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Shell restarts Olympus platform after Hurricane Ida damages


Olympus restores close to 100,000 b/d of crude

Shell's Mars, Ursa facilities remain down

Shell said Oct. 4 it restarted production from its Olympus platform in the US Gulf of Mexico's Mars corridor after repairing some of the damages to an offshore facility in the aftermath of Hurricane Ida.

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The Olympus restart comes more quickly than anticipated, restoring an estimated 100,000 b/d of crude volumes and leaving only about 70,000 b/d of Shell's Mars production still offline, according to S&P Global Platts Analytics.

Shell has said its remaining shut-in production from the Mars and Ursa facilities likely will not resume flows until early 2022.

The more serious damages caused by Ida were to Shell's West Delta-143 transportation hub in the US, which is a critical chokepoint for moving the medium-sour grade Mars crude. The Mars Pipeline network moved 484,000 b/d in the second quarter.

The tighter supply pushed up Mars and other grades until new suppliers were found.

"Following repairs to portions of our West Delta 143 offshore facility, operated by Shell Pipeline, we have safely and successfully restarted production at our Olympus asset in the Mars corridor," Shell said in a statement. "The remaining assets in that corridor, Mars and Ursa, remain shut in."

After 95% of US Gulf oil and gas production was shut in near the end of August as the Category 4 hurricane made a Louisiana landfall, more than 100,000 b/d is still believed to remain offline more than a month later, including the volumes from Mars and Ursa.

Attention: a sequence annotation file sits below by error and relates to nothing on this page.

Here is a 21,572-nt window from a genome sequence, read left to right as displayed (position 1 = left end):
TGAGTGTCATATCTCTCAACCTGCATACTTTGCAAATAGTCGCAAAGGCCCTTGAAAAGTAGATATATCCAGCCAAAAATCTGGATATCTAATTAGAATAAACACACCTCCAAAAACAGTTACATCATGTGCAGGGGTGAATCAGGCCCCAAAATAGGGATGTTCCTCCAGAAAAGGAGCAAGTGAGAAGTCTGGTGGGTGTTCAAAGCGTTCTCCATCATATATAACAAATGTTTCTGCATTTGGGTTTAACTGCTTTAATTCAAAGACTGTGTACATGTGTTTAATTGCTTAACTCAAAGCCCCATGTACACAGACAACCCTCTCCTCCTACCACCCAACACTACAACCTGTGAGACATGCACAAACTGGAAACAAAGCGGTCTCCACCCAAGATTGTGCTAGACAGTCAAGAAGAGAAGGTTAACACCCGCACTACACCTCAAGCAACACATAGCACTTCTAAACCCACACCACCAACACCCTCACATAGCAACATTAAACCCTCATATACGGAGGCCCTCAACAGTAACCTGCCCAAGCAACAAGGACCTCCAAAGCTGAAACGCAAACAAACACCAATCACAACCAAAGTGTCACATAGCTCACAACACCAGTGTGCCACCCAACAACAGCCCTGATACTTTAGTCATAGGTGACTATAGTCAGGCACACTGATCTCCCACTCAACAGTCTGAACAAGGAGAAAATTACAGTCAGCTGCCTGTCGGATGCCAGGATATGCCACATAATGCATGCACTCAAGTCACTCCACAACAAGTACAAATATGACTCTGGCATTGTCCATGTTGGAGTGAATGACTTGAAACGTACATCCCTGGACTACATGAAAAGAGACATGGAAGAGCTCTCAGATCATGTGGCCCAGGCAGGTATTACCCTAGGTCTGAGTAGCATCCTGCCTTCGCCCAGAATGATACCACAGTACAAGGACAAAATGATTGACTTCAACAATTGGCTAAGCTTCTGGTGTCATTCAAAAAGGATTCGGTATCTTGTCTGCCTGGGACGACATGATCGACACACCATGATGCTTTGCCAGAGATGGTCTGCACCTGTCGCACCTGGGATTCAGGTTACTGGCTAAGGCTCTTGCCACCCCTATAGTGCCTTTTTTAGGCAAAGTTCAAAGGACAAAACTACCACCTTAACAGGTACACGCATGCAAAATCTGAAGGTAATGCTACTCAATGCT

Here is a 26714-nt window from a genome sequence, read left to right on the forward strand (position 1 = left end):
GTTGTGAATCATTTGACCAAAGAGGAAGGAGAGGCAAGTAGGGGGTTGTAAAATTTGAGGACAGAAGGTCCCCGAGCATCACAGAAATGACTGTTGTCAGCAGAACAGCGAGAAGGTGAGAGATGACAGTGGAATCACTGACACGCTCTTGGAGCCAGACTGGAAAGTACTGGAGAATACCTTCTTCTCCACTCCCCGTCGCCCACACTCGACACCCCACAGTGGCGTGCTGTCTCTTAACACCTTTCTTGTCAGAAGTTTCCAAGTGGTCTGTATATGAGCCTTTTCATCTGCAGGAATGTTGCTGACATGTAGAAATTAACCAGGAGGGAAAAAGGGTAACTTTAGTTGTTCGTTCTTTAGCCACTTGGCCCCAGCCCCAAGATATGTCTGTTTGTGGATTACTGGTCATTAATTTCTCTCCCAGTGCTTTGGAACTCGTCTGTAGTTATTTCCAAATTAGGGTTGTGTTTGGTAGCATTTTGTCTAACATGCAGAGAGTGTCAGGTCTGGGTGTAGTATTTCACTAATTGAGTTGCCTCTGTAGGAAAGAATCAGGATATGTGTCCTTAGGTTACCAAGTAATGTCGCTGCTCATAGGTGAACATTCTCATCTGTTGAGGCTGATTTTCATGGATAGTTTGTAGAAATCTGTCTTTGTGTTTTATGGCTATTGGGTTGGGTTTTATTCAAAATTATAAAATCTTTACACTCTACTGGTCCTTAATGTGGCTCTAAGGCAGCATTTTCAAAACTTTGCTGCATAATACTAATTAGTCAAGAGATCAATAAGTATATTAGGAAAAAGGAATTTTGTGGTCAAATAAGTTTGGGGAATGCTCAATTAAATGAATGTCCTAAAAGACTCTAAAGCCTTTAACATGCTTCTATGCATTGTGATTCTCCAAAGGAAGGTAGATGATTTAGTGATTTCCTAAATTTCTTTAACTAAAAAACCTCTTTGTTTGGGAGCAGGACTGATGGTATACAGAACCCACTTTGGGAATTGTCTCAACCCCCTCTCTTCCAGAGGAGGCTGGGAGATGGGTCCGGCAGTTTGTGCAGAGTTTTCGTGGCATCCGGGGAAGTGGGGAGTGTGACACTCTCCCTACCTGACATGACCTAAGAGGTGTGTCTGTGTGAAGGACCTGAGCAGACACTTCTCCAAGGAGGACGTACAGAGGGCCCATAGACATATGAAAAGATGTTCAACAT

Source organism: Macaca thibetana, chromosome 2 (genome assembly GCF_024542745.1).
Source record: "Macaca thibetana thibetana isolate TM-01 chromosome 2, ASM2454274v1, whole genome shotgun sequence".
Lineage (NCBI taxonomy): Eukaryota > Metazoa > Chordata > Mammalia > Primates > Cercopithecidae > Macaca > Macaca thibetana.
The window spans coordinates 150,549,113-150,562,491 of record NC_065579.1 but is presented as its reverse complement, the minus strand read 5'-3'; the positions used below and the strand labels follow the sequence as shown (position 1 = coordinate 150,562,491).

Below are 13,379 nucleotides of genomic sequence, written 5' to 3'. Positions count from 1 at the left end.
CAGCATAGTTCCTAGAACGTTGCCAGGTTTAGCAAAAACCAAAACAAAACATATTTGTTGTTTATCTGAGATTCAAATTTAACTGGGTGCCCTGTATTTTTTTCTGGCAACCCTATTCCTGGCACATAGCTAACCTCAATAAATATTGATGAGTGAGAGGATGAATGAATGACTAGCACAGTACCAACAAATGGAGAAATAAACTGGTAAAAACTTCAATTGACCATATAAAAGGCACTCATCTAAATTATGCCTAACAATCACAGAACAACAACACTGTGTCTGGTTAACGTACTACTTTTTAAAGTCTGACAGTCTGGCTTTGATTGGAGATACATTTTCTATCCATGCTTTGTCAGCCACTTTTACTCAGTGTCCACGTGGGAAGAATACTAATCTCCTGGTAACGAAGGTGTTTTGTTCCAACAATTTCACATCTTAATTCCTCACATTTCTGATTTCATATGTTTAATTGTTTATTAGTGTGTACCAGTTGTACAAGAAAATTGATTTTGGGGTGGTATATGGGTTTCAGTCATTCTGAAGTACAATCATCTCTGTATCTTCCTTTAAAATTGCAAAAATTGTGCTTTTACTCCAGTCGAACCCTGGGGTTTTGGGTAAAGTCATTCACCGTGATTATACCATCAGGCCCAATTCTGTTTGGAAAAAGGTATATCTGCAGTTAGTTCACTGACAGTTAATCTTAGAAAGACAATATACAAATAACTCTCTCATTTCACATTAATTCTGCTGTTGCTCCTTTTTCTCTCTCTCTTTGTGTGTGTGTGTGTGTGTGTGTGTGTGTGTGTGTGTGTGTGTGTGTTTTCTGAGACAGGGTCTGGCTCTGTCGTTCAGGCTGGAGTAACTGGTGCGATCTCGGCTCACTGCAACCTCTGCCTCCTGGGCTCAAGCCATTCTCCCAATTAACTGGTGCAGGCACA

November barrels of Mars crude were offered at a $1.65/b discount to cash WTI on the morning of Oct. 4 and bid at a $1.40/b discount. This compares with an assessed value of a $1.40/b discount to cash WTI on Oct. 1 ahead of the weekend. One trading source said it expected liquidity to be a bit lower for awhile until the issues with the West Delta-143 platform are fully resolved.

US crude imports also have risen in recent weeks after Ida.

The Shell-operated Amberjack Pipeline is fully back online to Port Fourchon and Clovelly, Louisiana, Shell previously said. The pipeline can move comparable medium-sour grades from US Gulf fields, including Chevron platforms and other producers. The return of the Amberjack network has helped restore Mars pricing differentials closer to pre-Ida levels.

Platts Analytics projected that up to 55 million barrels of US Gulf crude production could be lost this year from storms, breaking the recent 2020 Atlantic hurricane season record of 115,000 b/d annualized.

The 2021 Atlantic hurricane season lasts through November, but the busiest months are typically August and September, and there are no active threats near the US Gulf of Mexico, according to the National Hurricane Center.